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Rx for Rural Health | Health care payment model addresses rural hospitals' 'triple whammy'

  • 5 min to read

A new CT scanner or digital mammography system carries the same price tag for Titusville Area Hospital as it does for Allegheny General in Pittsburgh – but there are fewer patients at the smaller center to support the investment.

That illustrates the financial dilemma that has pushed many rural hospitals to the brink of failure, health care leaders say.

“The equipment, the technologies and the staffing are increasingly more expensive every year, but yet the revenue is flat or declining,” said David Lopatofsky, chief medical officer for UPMC Susquehanna in Williamsport.

“We are providing very advanced inpatient and outpatient services,” he continued. “Having all that infrastructure, but not having the volume, is sort of the mismatch that is not fully appreciated.”

Not only are there fewer people in rural hospital markets, but also those who use the hospitals are among the most vulnerable, often with fewer resources, said Tom Kurtz, president and CEO of Chan Soon-Shiong Medical Center at Windber in Somerset County near Johnstown.

“We’ve been dealing with a triple whammy,” Kurtz said. “We have an older population, a sicker population and a poorer population.”

The Windber hospital is among 17 hospitals participating in an innovative state program aimed at supporting health care in rural areas.

Tom Kurtz

The Pennsylvania Rural Health Model was developed by the Department of Health as part of the federal Center for Medicare and Medicaid Innovation. Kurtz is chairman of the program’s supporting non-profit – The Rural Health Redesign Organization.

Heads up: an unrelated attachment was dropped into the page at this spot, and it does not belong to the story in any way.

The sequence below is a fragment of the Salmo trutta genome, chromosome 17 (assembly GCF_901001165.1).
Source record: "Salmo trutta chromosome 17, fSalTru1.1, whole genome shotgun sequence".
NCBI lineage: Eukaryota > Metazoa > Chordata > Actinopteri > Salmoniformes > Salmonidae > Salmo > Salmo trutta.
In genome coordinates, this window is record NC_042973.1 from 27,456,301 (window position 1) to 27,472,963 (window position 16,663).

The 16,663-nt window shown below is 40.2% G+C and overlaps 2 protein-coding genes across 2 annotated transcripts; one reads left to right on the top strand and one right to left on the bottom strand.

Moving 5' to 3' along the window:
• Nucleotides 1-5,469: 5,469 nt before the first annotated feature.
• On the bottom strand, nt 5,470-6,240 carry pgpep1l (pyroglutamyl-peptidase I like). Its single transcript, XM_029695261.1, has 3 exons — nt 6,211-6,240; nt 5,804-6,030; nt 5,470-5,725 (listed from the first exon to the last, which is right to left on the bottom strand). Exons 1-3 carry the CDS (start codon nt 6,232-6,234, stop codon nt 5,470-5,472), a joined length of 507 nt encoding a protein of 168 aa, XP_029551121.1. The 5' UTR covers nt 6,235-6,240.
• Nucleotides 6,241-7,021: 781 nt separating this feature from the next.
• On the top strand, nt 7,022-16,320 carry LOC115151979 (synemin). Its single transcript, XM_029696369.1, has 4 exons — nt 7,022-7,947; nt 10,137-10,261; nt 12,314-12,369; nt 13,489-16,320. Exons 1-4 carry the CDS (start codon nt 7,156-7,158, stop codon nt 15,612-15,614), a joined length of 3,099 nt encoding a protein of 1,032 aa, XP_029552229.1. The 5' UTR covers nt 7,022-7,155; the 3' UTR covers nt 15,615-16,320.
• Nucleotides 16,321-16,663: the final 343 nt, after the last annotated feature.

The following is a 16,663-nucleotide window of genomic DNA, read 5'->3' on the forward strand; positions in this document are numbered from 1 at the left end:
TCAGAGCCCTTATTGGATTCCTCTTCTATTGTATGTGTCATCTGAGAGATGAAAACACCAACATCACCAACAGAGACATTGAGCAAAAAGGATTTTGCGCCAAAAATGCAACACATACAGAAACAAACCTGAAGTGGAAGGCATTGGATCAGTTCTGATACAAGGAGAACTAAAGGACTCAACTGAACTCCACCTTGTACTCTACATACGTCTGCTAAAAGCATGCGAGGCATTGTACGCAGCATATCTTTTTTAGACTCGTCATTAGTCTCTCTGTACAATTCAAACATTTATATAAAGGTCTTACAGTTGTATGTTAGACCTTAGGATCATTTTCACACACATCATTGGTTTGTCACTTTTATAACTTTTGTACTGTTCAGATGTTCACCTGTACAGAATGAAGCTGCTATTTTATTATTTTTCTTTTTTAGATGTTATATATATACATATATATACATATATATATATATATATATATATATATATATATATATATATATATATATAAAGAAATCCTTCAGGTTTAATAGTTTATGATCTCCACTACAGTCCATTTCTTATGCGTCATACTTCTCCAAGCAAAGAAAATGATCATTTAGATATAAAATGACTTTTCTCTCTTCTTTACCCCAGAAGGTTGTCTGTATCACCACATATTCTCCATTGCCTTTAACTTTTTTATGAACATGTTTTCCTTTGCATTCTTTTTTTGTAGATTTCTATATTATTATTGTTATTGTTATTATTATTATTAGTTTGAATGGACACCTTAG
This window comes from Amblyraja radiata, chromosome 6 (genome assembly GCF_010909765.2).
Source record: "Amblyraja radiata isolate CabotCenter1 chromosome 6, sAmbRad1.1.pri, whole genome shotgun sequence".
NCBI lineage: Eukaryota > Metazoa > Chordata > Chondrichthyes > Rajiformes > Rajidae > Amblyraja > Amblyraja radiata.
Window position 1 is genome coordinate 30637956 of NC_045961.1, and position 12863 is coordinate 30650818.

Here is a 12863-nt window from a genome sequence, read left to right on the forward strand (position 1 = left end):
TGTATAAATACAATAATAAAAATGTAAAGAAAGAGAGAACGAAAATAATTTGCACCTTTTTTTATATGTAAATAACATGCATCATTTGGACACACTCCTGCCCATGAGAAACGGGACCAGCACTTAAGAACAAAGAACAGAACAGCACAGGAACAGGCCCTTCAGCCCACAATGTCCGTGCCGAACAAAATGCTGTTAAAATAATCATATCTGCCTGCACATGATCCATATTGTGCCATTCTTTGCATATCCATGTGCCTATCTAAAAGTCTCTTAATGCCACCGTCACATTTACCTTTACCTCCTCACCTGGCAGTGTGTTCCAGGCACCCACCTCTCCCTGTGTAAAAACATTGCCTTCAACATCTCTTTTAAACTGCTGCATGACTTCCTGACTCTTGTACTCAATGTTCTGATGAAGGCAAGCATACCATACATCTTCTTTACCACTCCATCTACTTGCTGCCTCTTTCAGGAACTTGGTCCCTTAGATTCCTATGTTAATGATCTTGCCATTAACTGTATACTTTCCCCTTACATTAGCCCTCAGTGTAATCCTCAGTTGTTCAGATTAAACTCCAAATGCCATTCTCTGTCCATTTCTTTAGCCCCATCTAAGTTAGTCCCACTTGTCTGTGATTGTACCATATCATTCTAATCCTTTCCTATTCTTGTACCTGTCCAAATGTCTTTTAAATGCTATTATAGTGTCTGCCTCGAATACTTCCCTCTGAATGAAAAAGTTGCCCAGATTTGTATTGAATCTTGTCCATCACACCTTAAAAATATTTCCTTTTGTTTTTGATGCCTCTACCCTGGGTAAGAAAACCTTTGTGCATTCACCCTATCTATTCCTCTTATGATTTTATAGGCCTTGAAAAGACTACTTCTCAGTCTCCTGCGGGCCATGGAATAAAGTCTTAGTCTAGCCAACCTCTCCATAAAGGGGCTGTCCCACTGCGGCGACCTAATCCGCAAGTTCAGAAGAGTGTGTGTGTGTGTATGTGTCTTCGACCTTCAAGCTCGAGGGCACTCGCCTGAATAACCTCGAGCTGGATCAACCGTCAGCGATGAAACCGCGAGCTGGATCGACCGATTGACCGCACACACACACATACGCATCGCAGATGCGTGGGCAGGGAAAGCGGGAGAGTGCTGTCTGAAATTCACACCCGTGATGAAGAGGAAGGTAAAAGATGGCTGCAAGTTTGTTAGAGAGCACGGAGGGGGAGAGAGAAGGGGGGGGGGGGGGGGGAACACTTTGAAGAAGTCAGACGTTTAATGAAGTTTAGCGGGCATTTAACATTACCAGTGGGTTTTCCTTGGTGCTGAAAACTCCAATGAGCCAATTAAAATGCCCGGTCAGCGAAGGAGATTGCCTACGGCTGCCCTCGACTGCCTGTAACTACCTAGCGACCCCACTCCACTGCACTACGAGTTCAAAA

Hospitals have traditionally relied on volume-based fee-for-service financial models in which insurance companies pay for each test, procedure or treatment provided. For hospitals in the Rural Health Model program, the government and private payers provide a regular sum each month to provide all care. It’s called a global budget model, which is one of several value-based health care models used in other countries.

“Revenue usually comes from volume,” Kurtz said. “This thing looks at quality and your ability to keep people healthy, keep them out of the hospital and use the hospital for appropriate care.”

‘Predictable revenue stream’

The Windber hospital is now in its third year in the program. Indiana Regional Medical Center joined the model last year.

Robert Gongaware, chief financial officer, said the Indiana hospital is expanding wellness programs and educational outreach.

“The global budget allows us to make that transition from fee-for-service to value,” Gongaware said. “It gives us a predictable revenue stream. Competition is no longer the driver. We are paid to keep people well.

“We are targeted to reduce readmissions; we’re targeted to reduce emergency room visits; we’re targeted to reduce inpatient stays.”

The predictable revenue stream not only allows hospitals to expand preventive care, but also provides financial stability, Kurtz said.